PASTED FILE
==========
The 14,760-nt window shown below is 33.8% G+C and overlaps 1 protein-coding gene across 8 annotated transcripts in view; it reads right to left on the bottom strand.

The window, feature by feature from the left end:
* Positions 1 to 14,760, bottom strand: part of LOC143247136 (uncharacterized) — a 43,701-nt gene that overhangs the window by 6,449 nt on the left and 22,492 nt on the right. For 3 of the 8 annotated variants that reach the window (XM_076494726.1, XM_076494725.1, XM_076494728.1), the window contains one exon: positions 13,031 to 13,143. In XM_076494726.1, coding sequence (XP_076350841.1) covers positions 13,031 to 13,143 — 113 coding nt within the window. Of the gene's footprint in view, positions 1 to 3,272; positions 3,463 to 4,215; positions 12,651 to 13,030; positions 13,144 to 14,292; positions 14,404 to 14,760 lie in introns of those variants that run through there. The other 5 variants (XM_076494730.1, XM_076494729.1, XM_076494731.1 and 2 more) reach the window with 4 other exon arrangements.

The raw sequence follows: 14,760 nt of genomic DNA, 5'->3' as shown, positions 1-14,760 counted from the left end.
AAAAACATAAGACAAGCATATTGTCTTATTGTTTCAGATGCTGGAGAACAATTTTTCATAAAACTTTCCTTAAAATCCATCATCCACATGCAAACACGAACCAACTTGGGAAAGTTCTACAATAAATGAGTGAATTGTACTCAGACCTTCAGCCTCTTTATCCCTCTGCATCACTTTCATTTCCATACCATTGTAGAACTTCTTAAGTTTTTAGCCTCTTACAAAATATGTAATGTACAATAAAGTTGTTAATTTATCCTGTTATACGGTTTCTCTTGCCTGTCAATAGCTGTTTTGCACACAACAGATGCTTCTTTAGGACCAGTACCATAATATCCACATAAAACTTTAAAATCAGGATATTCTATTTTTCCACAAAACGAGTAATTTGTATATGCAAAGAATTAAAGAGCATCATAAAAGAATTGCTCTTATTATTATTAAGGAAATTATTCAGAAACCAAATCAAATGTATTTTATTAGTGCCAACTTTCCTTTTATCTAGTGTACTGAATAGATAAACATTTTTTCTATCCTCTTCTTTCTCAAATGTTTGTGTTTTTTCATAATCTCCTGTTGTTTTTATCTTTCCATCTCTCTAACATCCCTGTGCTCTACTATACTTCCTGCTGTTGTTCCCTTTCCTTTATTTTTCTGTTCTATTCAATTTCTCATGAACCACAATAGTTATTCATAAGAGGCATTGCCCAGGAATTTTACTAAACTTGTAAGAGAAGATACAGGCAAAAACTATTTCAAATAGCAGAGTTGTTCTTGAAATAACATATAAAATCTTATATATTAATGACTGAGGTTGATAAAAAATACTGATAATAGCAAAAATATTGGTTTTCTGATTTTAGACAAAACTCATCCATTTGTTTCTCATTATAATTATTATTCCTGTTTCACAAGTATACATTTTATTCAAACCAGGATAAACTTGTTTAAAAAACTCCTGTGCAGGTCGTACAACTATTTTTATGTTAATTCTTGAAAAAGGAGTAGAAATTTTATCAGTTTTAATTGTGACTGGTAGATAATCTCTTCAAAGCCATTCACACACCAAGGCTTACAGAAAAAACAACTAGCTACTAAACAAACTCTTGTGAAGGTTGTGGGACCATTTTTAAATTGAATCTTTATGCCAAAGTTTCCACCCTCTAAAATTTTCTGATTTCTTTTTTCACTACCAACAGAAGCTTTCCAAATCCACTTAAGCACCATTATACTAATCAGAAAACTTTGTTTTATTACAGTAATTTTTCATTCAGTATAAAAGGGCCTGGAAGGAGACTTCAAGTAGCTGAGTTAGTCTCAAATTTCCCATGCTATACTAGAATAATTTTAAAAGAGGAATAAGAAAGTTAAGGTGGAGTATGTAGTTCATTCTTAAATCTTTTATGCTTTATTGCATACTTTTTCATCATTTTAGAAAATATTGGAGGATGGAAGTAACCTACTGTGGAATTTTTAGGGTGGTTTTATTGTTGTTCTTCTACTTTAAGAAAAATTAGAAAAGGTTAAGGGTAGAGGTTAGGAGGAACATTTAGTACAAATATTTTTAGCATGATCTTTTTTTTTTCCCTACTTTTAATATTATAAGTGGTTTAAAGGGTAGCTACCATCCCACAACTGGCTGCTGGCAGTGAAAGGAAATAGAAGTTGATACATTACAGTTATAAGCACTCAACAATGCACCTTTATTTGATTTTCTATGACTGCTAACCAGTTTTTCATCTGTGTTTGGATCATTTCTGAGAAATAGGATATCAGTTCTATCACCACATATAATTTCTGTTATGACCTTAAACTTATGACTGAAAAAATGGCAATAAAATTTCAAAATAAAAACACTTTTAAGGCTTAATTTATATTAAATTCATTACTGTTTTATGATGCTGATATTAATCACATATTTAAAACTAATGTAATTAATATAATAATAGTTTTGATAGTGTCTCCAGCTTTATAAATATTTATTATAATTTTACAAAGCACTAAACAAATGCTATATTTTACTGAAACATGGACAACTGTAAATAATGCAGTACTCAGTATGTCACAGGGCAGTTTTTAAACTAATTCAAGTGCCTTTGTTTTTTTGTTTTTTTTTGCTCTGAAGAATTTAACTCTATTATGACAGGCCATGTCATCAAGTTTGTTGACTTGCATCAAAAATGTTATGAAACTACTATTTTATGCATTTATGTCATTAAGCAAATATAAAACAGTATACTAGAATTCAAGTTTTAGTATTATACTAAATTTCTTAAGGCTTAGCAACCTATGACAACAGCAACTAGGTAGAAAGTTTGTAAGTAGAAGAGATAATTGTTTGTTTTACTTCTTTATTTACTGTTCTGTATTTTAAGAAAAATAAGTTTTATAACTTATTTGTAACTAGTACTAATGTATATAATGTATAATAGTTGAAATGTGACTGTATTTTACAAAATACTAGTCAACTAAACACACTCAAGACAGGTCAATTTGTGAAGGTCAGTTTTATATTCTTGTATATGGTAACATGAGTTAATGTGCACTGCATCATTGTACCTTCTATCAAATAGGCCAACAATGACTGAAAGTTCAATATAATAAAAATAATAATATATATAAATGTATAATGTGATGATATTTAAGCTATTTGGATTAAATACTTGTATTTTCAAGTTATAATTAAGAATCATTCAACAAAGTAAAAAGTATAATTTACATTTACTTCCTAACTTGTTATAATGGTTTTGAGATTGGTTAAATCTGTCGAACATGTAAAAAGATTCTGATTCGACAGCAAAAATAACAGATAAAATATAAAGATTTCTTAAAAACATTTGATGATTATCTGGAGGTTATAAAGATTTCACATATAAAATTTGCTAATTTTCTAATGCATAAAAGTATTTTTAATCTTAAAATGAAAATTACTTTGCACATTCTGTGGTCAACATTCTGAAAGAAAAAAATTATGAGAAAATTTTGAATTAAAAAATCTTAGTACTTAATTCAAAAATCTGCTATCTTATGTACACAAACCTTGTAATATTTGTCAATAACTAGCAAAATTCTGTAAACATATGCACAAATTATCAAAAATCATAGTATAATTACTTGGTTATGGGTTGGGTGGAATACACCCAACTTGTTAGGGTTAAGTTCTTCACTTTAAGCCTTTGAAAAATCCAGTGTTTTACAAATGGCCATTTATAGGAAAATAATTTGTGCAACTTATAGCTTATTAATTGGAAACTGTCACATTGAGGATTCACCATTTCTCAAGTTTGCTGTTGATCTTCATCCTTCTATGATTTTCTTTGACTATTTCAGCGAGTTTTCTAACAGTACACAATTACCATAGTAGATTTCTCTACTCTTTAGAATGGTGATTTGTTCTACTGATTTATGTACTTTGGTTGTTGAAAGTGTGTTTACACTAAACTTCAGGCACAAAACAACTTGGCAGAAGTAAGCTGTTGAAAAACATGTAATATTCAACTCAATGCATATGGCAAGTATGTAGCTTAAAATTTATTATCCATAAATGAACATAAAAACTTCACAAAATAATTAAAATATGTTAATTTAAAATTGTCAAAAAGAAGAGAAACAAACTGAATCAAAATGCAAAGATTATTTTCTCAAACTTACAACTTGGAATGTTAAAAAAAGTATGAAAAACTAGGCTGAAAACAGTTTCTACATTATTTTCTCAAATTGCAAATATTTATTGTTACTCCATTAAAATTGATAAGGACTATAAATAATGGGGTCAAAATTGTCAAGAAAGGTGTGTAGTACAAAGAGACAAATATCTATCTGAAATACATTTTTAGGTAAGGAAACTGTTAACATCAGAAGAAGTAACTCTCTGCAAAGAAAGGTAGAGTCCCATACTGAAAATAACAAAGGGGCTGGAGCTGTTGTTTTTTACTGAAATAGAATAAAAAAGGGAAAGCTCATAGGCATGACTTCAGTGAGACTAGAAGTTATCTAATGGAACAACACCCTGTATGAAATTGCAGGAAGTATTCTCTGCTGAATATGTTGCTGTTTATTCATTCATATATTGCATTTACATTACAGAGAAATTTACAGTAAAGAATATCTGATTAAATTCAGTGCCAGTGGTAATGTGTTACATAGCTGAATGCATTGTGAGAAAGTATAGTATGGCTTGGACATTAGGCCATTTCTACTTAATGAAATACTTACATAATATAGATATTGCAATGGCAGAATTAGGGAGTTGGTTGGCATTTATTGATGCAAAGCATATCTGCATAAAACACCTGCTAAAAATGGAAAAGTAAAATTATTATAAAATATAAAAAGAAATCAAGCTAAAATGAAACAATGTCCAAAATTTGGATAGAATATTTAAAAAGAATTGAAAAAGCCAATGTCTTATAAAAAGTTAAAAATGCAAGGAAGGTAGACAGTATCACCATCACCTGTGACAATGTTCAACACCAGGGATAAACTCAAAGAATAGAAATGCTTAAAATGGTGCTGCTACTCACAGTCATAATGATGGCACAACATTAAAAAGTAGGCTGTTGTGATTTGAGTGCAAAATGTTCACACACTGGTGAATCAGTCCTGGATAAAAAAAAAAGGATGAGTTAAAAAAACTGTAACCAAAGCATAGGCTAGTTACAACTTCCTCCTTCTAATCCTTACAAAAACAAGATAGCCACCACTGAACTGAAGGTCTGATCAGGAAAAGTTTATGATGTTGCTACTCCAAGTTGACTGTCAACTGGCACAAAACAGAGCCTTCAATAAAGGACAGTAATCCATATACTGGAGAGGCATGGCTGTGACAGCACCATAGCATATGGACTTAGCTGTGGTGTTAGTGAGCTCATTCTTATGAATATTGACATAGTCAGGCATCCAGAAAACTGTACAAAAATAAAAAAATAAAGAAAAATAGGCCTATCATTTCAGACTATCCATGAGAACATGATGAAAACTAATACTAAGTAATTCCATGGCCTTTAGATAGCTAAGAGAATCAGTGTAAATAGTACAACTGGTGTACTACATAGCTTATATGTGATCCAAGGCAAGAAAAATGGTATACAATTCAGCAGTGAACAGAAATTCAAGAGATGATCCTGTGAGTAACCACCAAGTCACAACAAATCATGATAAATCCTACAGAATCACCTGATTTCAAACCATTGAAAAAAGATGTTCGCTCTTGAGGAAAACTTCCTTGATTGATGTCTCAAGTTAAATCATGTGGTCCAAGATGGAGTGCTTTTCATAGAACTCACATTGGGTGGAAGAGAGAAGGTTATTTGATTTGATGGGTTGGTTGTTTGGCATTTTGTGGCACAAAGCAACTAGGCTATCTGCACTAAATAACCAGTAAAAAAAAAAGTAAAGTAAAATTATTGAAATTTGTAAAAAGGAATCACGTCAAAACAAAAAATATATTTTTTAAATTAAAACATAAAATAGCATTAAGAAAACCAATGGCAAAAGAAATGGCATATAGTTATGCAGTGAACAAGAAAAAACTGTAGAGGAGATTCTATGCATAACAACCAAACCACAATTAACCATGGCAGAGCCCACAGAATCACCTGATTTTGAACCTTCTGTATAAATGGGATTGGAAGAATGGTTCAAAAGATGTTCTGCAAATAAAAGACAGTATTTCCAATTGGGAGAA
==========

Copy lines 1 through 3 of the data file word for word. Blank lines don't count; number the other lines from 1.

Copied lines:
The 14,760-nt window shown below is 33.8% G+C and overlaps 1 protein-coding gene across 8 annotated transcripts in view; it reads right to left on the bottom strand.

The window, feature by feature from the left end:
* Positions 1 to 14,760, bottom strand: part of LOC143247136 (uncharacterized) — a 43,701-nt gene that overhangs the window by 6,449 nt on the left and 22,492 nt on the right. For 3 of the 8 annotated variants that reach the window (XM_076494726.1, XM_076494725.1, XM_076494728.1), the window contains one exon: positions 13,031 to 13,143. In XM_076494726.1, coding sequence (XP_076350841.1) covers positions 13,031 to 13,143 — 113 coding nt within the window. Of the gene's footprint in view, positions 1 to 3,272; positions 3,463 to 4,215; positions 12,651 to 13,030; positions 13,144 to 14,292; positions 14,404 to 14,760 lie in introns of those variants that run through there. The other 5 variants (XM_076494730.1, XM_076494729.1, XM_076494731.1 and 2 more) reach the window with 4 other exon arrangements.